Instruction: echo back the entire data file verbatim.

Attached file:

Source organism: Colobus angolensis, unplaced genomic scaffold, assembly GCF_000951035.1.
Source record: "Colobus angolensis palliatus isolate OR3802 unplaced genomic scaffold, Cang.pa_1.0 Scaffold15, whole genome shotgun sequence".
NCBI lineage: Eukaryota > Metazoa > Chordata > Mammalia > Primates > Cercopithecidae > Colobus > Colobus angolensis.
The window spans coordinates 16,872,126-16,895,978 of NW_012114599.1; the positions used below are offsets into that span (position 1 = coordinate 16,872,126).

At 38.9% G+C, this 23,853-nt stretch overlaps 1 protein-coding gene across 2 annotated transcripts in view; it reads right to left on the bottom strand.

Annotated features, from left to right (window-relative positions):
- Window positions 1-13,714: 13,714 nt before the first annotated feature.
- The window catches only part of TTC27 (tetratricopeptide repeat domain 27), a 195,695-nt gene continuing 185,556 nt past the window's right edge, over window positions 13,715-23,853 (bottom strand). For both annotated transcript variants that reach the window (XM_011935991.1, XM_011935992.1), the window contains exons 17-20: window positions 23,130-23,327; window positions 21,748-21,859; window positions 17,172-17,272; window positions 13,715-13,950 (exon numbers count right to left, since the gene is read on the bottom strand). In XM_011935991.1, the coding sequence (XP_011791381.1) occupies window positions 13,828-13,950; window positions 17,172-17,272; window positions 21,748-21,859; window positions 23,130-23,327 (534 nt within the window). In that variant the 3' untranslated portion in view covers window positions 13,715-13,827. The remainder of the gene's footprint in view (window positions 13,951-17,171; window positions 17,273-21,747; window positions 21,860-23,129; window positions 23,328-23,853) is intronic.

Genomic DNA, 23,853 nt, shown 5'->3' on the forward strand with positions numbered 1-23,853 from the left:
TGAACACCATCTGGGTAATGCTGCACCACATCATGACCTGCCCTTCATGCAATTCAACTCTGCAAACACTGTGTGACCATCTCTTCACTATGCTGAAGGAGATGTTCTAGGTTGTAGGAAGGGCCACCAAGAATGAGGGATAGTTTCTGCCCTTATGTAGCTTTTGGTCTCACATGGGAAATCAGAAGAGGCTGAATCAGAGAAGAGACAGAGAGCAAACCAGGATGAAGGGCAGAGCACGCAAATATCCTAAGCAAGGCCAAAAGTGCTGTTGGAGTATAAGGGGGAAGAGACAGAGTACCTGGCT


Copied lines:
Source organism: Colobus angolensis, unplaced genomic scaffold, assembly GCF_000951035.1.
Source record: "Colobus angolensis palliatus isolate OR3802 unplaced genomic scaffold, Cang.pa_1.0 Scaffold15, whole genome shotgun sequence".
NCBI lineage: Eukaryota > Metazoa > Chordata > Mammalia > Primates > Cercopithecidae > Colobus > Colobus angolensis.
The window spans coordinates 16,872,126-16,895,978 of NW_012114599.1; the positions used below are offsets into that span (position 1 = coordinate 16,872,126).

At 38.9% G+C, this 23,853-nt stretch overlaps 1 protein-coding gene across 2 annotated transcripts in view; it reads right to left on the bottom strand.

Annotated features, from left to right (window-relative positions):
- Window positions 1-13,714: 13,714 nt before the first annotated feature.
- The window catches only part of TTC27 (tetratricopeptide repeat domain 27), a 195,695-nt gene continuing 185,556 nt past the window's right edge, over window positions 13,715-23,853 (bottom strand). For both annotated transcript variants that reach the window (XM_011935991.1, XM_011935992.1), the window contains exons 17-20: window positions 23,130-23,327; window positions 21,748-21,859; window positions 17,172-17,272; window positions 13,715-13,950 (exon numbers count right to left, since the gene is read on the bottom strand). In XM_011935991.1, the coding sequence (XP_011791381.1) occupies window positions 13,828-13,950; window positions 17,172-17,272; window positions 21,748-21,859; window positions 23,130-23,327 (534 nt within the window). In that variant the 3' untranslated portion in view covers window positions 13,715-13,827. The remainder of the gene's footprint in view (window positions 13,951-17,171; window positions 17,273-21,747; window positions 21,860-23,129; window positions 23,328-23,853) is intronic.

Genomic DNA, 23,853 nt, shown 5'->3' on the forward strand with positions numbered 1-23,853 from the left:
TGAACACCATCTGGGTAATGCTGCACCACATCATGACCTGCCCTTCATGCAATTCAACTCTGCAAACACTGTGTGACCATCTCTTCACTATGCTGAAGGAGATGTTCTAGGTTGTAGGAAGGGCCACCAAGAATGAGGGATAGTTTCTGCCCTTATGTAGCTTTTGGTCTCACATGGGAAATCAGAAGAGGCTGAATCAGAGAAGAGACAGAGAGCAAACCAGGATGAAGGGCAGAGCACGCAAATATCCTAAGCAAGGCCAAAAGTGCTGTTGGAGTATAAGGGGGAAGAGACAGAGTACCTGGCT